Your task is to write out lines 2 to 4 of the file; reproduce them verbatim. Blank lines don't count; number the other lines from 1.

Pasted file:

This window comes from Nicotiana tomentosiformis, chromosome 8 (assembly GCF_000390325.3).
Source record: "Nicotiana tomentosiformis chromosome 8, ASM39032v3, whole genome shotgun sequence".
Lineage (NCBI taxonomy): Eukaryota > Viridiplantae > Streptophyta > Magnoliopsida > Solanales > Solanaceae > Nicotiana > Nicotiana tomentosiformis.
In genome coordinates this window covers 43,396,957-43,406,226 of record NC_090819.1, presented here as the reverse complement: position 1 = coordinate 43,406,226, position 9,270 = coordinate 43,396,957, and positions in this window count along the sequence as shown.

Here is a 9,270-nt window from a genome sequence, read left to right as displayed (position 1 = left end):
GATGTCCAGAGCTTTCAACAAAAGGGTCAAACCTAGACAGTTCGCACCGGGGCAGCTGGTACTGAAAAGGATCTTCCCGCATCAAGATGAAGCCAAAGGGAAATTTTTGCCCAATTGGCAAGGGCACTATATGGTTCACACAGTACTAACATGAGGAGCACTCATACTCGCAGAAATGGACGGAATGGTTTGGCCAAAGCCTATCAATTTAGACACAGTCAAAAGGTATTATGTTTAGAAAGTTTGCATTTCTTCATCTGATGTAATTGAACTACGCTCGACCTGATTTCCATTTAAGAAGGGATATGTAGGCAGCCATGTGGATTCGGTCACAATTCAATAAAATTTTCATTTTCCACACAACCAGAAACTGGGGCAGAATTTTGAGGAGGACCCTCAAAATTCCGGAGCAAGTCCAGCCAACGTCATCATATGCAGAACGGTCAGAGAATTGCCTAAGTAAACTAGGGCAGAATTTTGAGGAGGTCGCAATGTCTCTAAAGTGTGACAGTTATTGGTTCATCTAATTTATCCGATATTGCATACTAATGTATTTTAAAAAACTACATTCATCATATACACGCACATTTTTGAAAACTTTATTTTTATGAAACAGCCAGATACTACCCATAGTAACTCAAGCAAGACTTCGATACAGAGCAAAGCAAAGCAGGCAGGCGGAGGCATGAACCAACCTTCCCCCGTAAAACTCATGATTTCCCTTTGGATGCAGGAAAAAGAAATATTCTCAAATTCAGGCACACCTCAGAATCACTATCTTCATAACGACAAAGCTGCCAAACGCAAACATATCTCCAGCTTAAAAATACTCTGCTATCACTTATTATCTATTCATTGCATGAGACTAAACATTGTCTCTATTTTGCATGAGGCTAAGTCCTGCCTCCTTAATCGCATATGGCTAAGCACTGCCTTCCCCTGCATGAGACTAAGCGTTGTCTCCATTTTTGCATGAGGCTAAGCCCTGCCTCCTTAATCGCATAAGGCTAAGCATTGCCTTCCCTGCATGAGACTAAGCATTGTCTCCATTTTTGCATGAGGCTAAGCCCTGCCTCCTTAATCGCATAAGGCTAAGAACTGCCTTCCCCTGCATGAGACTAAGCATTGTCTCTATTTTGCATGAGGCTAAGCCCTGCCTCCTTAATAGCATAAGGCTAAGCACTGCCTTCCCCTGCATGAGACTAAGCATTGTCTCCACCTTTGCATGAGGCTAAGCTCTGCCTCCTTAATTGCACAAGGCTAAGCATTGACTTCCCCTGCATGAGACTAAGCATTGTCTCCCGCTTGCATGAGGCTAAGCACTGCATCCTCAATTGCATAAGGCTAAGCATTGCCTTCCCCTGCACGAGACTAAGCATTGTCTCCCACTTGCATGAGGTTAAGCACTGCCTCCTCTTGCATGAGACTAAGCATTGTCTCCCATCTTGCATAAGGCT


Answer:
Source record: "Nicotiana tomentosiformis chromosome 8, ASM39032v3, whole genome shotgun sequence".
Lineage (NCBI taxonomy): Eukaryota > Viridiplantae > Streptophyta > Magnoliopsida > Solanales > Solanaceae > Nicotiana > Nicotiana tomentosiformis.
In genome coordinates this window covers 43,396,957-43,406,226 of record NC_090819.1, presented here as the reverse complement: position 1 = coordinate 43,406,226, position 9,270 = coordinate 43,396,957, and positions in this window count along the sequence as shown.